Geordie’s track, ‘FACTION STRASSE’ has his trademark sound all over it. An infectious, monstrous guitar groove, with a very hooky keyboard riff slithering its way throughout the feet-moving savagery. I wish that I could have played this track to my crowds back in my prime days as a DJ. Oh the rush that would have been, because nothing feels better than slamming a hardcore track that packs a dancefloor! I can only imagine what underground DJs like Dave Bats (LA), or Mark Musolf (UK), will do with this track (and the others) spinning on their tables at the right club with the right people. A timeless, epic masterpiece from GeordstheChords. 

Youth’s track, ‘MIDDLE CLASS RIOT’ is the perfect offering from the Killing Joke bassist and ground breaking multi-genre producer. This beauty is one where ambience, chill and dancefloor groove all meet with a compelling result. Youth’s own vocals carry’s this hypnotic, pulsing, celestial trip-track to far reaching places of the macrocosm. You will move your feet. 

Big Paul Ferguson’s track under the moniker ‘BPF’ is but one of a series of his musical experiments that Paul let me choose for his track. In particular, ‘THE GREAT MOTIVATOR’ stood out for me as a vicious dance floor stomper that was just crying to be heard on real vinyl. This track is powerful, brutal and gripping from the get-go with Paul’s unique vocal (a kind of spoken prose) weaving the theme about ‘fear’ throughout. It could have been left as is, but with my ‘dj cap’ firmly on, I imagined how if properly remixed, this could be taken to another level of awesome. And who better to do such a remix than my great friend, guitarist Mark Gemini Thwaite who happens to be a huge fan of Killing Joke to boot. Mark came up with a brilliant result. While staying true to the original, Mark also added some of his own guitar and bass elements that all combined to create  entirely new genre of music not heard before. BPF has arrived – and for now, it’s on ‘vinyl only baby!’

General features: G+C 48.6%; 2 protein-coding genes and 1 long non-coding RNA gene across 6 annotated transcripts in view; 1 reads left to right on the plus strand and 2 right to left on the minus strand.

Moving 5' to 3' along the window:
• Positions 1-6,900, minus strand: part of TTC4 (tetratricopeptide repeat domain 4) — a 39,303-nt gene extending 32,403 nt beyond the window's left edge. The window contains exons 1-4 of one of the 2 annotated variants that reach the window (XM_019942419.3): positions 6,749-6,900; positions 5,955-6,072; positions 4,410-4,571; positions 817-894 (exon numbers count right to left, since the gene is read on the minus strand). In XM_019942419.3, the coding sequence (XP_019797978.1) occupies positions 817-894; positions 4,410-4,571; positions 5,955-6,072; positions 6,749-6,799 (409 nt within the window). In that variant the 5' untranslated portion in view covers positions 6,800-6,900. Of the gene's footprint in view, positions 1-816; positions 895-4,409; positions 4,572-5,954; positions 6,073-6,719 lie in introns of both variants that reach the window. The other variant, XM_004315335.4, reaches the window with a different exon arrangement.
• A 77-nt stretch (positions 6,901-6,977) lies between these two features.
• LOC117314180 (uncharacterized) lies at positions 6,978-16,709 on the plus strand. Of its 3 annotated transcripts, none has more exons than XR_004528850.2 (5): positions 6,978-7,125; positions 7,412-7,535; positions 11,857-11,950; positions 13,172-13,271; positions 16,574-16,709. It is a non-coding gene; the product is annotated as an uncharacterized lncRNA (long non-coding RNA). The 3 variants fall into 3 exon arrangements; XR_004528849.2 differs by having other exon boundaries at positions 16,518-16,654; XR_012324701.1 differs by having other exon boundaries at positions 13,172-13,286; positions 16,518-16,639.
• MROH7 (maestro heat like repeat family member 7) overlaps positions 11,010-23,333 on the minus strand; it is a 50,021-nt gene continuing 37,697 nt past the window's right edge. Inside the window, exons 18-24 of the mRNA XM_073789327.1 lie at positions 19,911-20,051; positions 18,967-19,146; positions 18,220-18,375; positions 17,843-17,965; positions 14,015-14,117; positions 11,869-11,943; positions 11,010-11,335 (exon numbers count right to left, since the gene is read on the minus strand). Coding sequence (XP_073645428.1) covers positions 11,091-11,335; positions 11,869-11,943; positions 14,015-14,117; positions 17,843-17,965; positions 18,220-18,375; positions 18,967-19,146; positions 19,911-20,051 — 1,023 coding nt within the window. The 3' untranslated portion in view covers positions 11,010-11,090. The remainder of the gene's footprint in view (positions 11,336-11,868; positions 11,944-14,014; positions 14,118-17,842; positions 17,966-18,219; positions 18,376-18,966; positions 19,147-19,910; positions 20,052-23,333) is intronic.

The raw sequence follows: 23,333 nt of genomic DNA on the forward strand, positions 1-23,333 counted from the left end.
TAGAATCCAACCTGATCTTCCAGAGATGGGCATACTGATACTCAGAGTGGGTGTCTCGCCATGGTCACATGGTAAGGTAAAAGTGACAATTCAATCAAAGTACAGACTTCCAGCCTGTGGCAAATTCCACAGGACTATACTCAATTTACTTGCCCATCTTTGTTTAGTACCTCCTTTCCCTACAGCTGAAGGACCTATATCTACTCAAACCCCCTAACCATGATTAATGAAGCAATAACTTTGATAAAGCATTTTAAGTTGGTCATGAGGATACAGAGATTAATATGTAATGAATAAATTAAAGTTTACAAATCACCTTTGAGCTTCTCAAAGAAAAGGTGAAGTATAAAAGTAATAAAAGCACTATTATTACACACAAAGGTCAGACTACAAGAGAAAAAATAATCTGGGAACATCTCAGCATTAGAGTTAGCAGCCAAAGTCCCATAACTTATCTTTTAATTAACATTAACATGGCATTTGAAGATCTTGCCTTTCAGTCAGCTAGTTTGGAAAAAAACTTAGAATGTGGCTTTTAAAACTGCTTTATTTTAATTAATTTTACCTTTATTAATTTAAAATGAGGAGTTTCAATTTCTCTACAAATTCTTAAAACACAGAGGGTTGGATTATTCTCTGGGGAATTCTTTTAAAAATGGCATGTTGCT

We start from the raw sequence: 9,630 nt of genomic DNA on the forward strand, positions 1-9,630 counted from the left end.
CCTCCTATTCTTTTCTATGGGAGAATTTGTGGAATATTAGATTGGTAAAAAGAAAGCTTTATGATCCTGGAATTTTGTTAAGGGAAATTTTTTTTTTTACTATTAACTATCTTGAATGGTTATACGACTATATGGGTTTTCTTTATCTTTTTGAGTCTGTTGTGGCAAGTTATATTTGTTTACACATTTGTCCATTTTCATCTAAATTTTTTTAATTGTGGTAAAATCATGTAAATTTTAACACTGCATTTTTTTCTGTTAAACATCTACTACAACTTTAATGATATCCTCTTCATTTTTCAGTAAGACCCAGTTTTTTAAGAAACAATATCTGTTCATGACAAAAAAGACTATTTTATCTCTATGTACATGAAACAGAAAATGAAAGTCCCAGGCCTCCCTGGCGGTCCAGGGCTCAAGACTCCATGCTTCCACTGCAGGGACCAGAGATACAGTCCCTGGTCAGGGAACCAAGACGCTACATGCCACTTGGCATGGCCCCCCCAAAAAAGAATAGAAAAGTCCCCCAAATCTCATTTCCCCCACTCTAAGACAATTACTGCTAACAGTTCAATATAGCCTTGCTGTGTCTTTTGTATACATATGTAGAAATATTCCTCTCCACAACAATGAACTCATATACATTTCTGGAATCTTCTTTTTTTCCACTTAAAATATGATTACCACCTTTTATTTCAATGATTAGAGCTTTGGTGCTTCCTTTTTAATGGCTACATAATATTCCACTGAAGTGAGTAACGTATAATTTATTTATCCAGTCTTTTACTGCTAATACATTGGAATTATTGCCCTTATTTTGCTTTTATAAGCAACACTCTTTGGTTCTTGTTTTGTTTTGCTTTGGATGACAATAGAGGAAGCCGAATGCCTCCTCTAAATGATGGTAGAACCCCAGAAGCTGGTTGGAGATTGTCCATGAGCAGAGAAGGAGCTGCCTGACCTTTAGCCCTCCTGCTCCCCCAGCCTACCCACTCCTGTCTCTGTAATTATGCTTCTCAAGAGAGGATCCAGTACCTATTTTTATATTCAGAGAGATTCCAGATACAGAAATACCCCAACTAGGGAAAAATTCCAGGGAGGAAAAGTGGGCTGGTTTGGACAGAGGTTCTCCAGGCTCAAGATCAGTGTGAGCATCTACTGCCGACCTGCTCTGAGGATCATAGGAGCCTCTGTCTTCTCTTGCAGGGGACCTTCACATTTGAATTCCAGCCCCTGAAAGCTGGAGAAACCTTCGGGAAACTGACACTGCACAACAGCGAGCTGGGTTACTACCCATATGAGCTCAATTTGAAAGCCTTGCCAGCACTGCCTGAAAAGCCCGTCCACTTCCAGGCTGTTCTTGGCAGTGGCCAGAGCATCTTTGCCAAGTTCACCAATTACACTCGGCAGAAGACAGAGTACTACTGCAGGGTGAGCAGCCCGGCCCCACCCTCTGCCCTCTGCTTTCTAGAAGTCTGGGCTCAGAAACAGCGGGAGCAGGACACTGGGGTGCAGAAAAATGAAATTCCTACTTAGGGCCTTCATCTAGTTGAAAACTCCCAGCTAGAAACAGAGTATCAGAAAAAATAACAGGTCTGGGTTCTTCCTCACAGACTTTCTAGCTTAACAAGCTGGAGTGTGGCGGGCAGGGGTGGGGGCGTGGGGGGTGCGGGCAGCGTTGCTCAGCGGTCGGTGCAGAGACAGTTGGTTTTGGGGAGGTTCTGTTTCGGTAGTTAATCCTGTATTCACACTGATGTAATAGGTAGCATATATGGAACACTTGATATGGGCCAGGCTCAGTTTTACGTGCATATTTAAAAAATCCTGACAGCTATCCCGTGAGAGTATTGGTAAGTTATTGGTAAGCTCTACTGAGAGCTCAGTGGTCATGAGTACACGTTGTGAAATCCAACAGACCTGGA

Even the sleeve designs are special, and even though you are a graphic designer  you have given control to a ‘third party’ in the form of Stephen R. Gilmore – could you elaborate please?

As mentioned earlier, the way I met Gilmore in the first place was about as lucky as someone getting a royal flush in their first hand of poker. Little ol’ nobody me from nowhere, walks into a nightclub where Steven is Dj’ing, plays a single record that unknowingly changes my life from that day onwards. Thus, both Killing Joke and Steven R. Gilmore played key roles in the radical re-direction of my life. Killing Joke would become one of the most influential bands ever, and Gilmore would go on to become a world-class album designer.  Of course, he was the natural choice to design this sleeve and was given complete freedom to just ‘let it rip’ as he saw fit. And what a result he came up with  – just amazing! I loved the first draft he presented- no tweaking necessary! People talk about ‘coming full circle’ and I can’t think of a better example of that phenomenon. 

You’ve also got the legendary musician, author & broadcaster John Robb aboard, are there any other writers contributing commentary?